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I'd like to know do I need to write destructor in classes when I don't use raw pointers anymore? Just boost smart pointers.

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Maybe @simchona knows something I don't, but smart pointers don't alleviate the need for cleanup, they just change how (when) it happens. – user645280 Apr 3 '12 at 20:01
I'm reading this question as, do boost smart pointers in and of themselves remove the need for writing destructors in pretty much all cases? Is that correct? – gymbrall Apr 3 '12 at 20:01
@Yeah, if you have a deep_pointer (or whatever it's called), then you don't need assignment/move/destructor/constructors. (Though constructors can still sometimes be handy) – Mooing Duck Apr 3 '12 at 20:14

Boost smart pointers by themselves don't have anything to do with the need for a destructor. All they do is remove the need for you to call delete on the allocated memory that they are effectively managing. So having said that, if before you started using smart pointers all you had in your destructors were calls to delete and delete[] freeing the memory of dynamically allocated class members and you have now switched all those regular pointers over to smart pointers, you could probably just switch to an empty destructor as they will now clean up for themselves when they go out of scope.

However, if for whatever reason, you have a class that needs to do cleanup (file cleanup, sockets, other resources etc) you will still need to provide a destructor to do that.

Let me know if that helps.

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All those things can be cleaned up by wrapping them in an RAII class, like a smart_ptr. With C++11, class destructors should be rare. – Mooing Duck Apr 3 '12 at 20:16

Each resource type should have a RAII class to manage that resource. If you also have a smart pointer with deep copy semantics (pretty easy to do), that's all you need to manage your resources 99.9% of the time. I don't know why unique_ptr doesn't do deep copies, nor any boost smart pointer, but if you have those two things, you do not need to write copy constructors, move constructors, assignment operators, move assignment operators, nor destructors. You may or may not have to provide other constructors (including the default constructor), but that's five less places to make mistakes.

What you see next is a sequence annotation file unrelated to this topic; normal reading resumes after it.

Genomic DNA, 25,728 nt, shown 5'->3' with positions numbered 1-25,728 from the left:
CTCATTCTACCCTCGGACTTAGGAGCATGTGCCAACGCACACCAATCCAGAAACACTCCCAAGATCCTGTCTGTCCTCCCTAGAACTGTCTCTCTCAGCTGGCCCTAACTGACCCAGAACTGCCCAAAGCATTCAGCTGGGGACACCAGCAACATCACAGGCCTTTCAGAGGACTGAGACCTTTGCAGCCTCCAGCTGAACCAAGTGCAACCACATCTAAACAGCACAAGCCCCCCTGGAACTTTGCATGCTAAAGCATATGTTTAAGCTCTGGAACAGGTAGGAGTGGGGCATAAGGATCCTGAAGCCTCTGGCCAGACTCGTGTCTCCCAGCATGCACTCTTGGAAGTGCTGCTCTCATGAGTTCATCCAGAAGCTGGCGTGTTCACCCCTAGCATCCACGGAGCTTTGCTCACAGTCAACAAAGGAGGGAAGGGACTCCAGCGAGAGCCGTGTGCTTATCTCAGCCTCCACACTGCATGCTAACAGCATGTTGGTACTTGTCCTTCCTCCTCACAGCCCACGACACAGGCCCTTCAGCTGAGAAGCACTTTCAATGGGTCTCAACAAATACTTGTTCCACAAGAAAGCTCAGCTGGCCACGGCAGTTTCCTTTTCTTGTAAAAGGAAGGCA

#include <memory>

template<class Type, class Del = std::default_delete<Type> >
class deep_ptr : public std::unique_ptr<Type, Del> {
     typedef std::unique_ptr<Type, Del> base;
     typedef typename base::element_type element_type;
     typedef typename base::deleter_type deleter_type;
     typedef typename base::pointer pointer;

     deep_ptr() : base() {}
     //deep_ptr(std::nullptr_t p) : base(p) {}  //GCC no has nullptr_t?
     explicit deep_ptr(pointer p) : base() {}
     deep_ptr(pointer p, const typename std::remove_reference<Del>::type &d) : base(p, d) {} //I faked this, it isn't quite right
    deep_ptr(pointer p, typename std::remove_reference<Del>::type&& d): base(p, d) {}
    deep_ptr(const deep_ptr& rhs) : base(new Type(*rhs)) {}
    template<class Type2, class Del2>
    deep_ptr(const deep_ptr<Type2, Del2>& rhs) : base(new Type(*rhs)) {}
    deep_ptr(deep_ptr&& rhs) : base(std::move(rhs)) {}
    template<class Type2, class Del2>
    deep_ptr(deep_ptr<Type2, Del2>&& rhs) : base(std::move(rhs)) {}

    deep_ptr& operator=(const deep_ptr& rhs) {base::reset(new Type(*rhs)); return *this;}
    template<class Type2, class Del2>
    deep_ptr& operator=(const deep_ptr<Type2, Del2>& rhs) {base::reset(new Type(*rhs)); return *this;}
    deep_ptr& operator=(deep_ptr&& rhs) {base::reset(rhs.release()); return *this;}
    template<class Type2, class Del2>
    deep_ptr& operator=(deep_ptr<Type2, Del2>&& rhs) {base::reset(rhs.release()); return *this;}
    void swap(deep_ptr& rhs) {base::swap(rhs.ptr);}
    friend void swap(deep_ptr& lhs, deep_ptr& rhs) {lhs.swap(rhs.ptr);}

With this class (or one similar), you don't need much at all!

struct dog {
   deep_ptr<std::string> name;

int main() {
    dog first; //default construct a dog
    first.name.reset(new std::string("Fred"));
    dog second(first); //copy construct a dog
    std::cout << *first.name << ' ' << *second.name << '\n';
    second.name->at(3) = 'o';
    std::cout << *first.name << ' ' << *second.name << '\n';
    second = first; //assign a dog
    std::cout << *first.name << ' ' << *second.name << '\n';

As demonstrated at http://ideone.com/Kdhj8

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You should always consider providing a destructor. You would use that to free any resources your class is holding. Often my smart_ptr class destructors are empty but not always. File streams, database connections, etc all need proper cleanup.

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All those things can be cleaned up by wrapping them in an RAII class, like a smart_ptr. With C++11, class destructors should be rare. – Mooing Duck Apr 3 '12 at 20:15
@Mooing No kidding. Smart pointers/RAII reduce my code by a lot and my destructors are generally empty. They take a while to get used to, but they are worth learning for sure. – Aura Apr 3 '12 at 20:20

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